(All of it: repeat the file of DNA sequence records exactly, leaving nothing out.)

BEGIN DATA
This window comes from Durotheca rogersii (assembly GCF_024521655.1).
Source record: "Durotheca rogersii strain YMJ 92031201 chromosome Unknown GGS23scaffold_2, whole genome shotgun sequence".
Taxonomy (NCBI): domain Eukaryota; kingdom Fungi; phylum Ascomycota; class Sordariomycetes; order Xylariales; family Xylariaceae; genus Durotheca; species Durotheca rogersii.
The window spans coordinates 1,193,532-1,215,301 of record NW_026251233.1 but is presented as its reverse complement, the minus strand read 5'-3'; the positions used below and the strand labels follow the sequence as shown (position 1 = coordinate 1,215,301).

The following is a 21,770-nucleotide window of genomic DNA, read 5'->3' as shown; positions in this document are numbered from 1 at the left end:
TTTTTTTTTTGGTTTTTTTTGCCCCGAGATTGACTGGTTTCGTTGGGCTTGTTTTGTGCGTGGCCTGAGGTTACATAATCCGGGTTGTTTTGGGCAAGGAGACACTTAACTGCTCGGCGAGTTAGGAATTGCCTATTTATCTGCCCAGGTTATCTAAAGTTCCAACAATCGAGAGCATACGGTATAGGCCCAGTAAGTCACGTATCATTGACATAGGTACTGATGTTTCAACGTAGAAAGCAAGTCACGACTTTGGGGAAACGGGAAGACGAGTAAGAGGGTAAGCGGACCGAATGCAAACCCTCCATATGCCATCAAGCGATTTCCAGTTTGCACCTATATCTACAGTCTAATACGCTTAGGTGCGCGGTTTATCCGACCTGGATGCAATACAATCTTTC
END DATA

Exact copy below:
This window comes from Durotheca rogersii (assembly GCF_024521655.1).
Source record: "Durotheca rogersii strain YMJ 92031201 chromosome Unknown GGS23scaffold_2, whole genome shotgun sequence".
Taxonomy (NCBI): domain Eukaryota; kingdom Fungi; phylum Ascomycota; class Sordariomycetes; order Xylariales; family Xylariaceae; genus Durotheca; species Durotheca rogersii.
The window spans coordinates 1,193,532-1,215,301 of record NW_026251233.1 but is presented as its reverse complement, the minus strand read 5'-3'; the positions used below and the strand labels follow the sequence as shown (position 1 = coordinate 1,215,301).

The following is a 21,770-nucleotide window of genomic DNA, read 5'->3' as shown; positions in this document are numbered from 1 at the left end:
TTTTTTTTTTGGTTTTTTTTGCCCCGAGATTGACTGGTTTCGTTGGGCTTGTTTTGTGCGTGGCCTGAGGTTACATAATCCGGGTTGTTTTGGGCAAGGAGACACTTAACTGCTCGGCGAGTTAGGAATTGCCTATTTATCTGCCCAGGTTATCTAAAGTTCCAACAATCGAGAGCATACGGTATAGGCCCAGTAAGTCACGTATCATTGACATAGGTACTGATGTTTCAACGTAGAAAGCAAGTCACGACTTTGGGGAAACGGGAAGACGAGTAAGAGGGTAAGCGGACCGAATGCAAACCCTCCATATGCCATCAAGCGATTTCCAGTTTGCACCTATATCTACAGTCTAATACGCTTAGGTGCGCGGTTTATCCGACCTGGATGCAATACAATCTTTC